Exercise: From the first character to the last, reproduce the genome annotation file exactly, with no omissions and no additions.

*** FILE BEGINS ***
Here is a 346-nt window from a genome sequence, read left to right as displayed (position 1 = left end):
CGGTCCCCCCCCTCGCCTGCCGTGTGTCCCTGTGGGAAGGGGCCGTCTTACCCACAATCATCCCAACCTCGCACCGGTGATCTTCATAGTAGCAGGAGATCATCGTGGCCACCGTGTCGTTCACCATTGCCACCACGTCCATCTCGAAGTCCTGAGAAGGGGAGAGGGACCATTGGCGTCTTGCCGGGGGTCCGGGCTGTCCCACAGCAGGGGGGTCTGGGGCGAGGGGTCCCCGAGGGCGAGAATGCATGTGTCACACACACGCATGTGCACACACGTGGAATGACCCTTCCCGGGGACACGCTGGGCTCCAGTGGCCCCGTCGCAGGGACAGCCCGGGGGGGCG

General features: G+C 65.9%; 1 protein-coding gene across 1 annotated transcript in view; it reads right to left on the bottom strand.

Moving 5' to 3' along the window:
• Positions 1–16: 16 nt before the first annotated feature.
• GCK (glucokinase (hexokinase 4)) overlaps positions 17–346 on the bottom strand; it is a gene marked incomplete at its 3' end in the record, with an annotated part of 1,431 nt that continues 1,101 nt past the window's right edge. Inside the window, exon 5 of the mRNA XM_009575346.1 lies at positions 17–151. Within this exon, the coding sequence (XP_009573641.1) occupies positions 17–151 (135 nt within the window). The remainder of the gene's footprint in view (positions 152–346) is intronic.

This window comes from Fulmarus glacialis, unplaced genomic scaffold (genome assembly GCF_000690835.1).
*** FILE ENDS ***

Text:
Here is a 346-nt window from a genome sequence, read left to right as displayed (position 1 = left end):
CGGTCCCCCCCCTCGCCTGCCGTGTGTCCCTGTGGGAAGGGGCCGTCTTACCCACAATCATCCCAACCTCGCACCGGTGATCTTCATAGTAGCAGGAGATCATCGTGGCCACCGTGTCGTTCACCATTGCCACCACGTCCATCTCGAAGTCCTGAGAAGGGGAGAGGGACCATTGGCGTCTTGCCGGGGGTCCGGGCTGTCCCACAGCAGGGGGGTCTGGGGCGAGGGGTCCCCGAGGGCGAGAATGCATGTGTCACACACACGCATGTGCACACACGTGGAATGACCCTTCCCGGGGACACGCTGGGCTCCAGTGGCCCCGTCGCAGGGACAGCCCGGGGGGGCG

General features: G+C 65.9%; 1 protein-coding gene across 1 annotated transcript in view; it reads right to left on the bottom strand.

Moving 5' to 3' along the window:
• Positions 1–16: 16 nt before the first annotated feature.
• GCK (glucokinase (hexokinase 4)) overlaps positions 17–346 on the bottom strand; it is a gene marked incomplete at its 3' end in the record, with an annotated part of 1,431 nt that continues 1,101 nt past the window's right edge. Inside the window, exon 5 of the mRNA XM_009575346.1 lies at positions 17–151. Within this exon, the coding sequence (XP_009573641.1) occupies positions 17–151 (135 nt within the window). The remainder of the gene's footprint in view (positions 152–346) is intronic.

This window comes from Fulmarus glacialis, unplaced genomic scaffold (genome assembly GCF_000690835.1).